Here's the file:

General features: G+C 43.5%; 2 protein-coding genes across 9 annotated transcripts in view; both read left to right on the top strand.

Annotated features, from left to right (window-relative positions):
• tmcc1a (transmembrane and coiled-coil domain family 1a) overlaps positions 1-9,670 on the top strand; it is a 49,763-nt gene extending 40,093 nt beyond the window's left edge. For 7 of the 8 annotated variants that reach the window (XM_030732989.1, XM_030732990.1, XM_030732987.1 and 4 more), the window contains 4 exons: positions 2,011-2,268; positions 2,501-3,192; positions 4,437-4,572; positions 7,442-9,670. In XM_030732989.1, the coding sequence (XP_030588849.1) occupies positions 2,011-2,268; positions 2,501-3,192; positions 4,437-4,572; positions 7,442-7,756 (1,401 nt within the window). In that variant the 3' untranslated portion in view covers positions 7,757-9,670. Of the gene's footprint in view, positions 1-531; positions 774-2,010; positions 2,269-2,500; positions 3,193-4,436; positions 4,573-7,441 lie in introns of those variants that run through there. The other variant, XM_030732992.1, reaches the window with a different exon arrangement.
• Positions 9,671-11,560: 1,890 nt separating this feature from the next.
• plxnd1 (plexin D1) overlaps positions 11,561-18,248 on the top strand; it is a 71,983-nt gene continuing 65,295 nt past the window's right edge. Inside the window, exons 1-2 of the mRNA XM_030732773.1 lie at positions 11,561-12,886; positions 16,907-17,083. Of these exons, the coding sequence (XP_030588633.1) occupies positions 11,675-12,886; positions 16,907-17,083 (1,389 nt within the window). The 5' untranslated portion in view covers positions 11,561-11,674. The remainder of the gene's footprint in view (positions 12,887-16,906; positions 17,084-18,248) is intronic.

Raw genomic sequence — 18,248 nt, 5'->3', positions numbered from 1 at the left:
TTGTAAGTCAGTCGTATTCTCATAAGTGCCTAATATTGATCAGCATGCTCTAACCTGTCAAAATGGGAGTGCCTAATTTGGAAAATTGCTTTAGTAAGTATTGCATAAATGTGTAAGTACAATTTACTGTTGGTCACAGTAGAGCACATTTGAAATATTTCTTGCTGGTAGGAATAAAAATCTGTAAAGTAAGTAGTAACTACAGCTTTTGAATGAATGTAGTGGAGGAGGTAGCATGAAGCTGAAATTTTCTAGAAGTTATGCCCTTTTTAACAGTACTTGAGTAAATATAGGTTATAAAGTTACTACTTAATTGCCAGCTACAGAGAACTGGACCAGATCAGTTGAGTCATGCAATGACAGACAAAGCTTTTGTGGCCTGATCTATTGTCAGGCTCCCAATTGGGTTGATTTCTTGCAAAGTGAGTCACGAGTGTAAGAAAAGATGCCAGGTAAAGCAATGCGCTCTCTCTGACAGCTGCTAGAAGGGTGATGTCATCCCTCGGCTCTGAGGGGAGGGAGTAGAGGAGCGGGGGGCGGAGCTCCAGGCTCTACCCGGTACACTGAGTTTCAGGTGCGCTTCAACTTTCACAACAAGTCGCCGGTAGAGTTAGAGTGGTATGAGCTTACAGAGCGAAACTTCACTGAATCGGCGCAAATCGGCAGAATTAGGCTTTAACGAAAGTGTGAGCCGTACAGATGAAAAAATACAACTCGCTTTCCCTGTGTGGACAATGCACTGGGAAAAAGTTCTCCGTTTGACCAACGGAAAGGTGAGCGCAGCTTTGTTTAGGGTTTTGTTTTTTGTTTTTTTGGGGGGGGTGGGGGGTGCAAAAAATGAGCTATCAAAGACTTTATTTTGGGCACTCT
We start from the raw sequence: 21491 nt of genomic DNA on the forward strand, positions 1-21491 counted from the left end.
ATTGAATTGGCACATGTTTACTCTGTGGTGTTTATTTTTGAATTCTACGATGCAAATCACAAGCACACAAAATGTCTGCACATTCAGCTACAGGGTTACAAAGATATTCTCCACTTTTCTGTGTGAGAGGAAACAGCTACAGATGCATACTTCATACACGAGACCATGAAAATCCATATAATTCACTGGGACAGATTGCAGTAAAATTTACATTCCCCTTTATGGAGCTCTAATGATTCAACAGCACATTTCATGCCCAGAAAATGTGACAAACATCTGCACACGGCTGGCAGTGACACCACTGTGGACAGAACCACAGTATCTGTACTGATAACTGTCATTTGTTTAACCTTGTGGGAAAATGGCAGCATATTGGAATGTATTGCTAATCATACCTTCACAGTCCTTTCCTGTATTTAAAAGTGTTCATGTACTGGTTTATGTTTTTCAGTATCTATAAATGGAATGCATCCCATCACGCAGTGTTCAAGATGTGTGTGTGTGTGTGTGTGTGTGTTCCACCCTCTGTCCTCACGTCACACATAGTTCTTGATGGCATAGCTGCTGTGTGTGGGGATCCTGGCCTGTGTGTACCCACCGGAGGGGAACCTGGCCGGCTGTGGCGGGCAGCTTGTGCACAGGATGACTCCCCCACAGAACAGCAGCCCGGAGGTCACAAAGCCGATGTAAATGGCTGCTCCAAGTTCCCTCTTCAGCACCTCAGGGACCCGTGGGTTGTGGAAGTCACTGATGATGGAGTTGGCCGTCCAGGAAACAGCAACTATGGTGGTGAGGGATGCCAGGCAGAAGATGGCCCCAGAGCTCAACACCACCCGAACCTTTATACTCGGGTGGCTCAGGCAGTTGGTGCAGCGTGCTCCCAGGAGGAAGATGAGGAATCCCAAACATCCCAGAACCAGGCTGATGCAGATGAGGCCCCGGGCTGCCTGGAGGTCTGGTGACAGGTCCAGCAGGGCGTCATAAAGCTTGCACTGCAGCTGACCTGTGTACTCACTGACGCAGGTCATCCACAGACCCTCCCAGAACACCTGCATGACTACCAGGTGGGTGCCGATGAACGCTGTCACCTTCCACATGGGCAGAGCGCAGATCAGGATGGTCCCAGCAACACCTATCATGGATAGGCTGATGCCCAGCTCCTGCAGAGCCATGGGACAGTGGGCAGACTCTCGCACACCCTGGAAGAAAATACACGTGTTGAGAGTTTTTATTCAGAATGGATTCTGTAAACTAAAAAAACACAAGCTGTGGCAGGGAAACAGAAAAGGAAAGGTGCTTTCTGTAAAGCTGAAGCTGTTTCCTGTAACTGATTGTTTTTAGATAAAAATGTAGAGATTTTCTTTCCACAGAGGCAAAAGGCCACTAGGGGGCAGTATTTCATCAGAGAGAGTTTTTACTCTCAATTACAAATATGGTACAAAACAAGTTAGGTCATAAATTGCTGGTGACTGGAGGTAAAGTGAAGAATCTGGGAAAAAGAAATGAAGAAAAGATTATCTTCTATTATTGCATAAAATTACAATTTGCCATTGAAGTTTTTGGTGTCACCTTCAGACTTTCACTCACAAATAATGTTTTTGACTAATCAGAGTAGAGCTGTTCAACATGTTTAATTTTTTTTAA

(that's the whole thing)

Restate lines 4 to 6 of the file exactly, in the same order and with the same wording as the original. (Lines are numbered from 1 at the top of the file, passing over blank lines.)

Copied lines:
• Positions 9,671-11,560: 1,890 nt separating this feature from the next.
• plxnd1 (plexin D1) overlaps positions 11,561-18,248 on the top strand; it is a 71,983-nt gene continuing 65,295 nt past the window's right edge. Inside the window, exons 1-2 of the mRNA XM_030732773.1 lie at positions 11,561-12,886; positions 16,907-17,083. Of these exons, the coding sequence (XP_030588633.1) occupies positions 11,675-12,886; positions 16,907-17,083 (1,389 nt within the window). The 5' untranslated portion in view covers positions 11,561-11,674. The remainder of the gene's footprint in view (positions 12,887-16,906; positions 17,084-18,248) is intronic.

Raw genomic sequence — 18,248 nt, 5'->3', positions numbered from 1 at the left: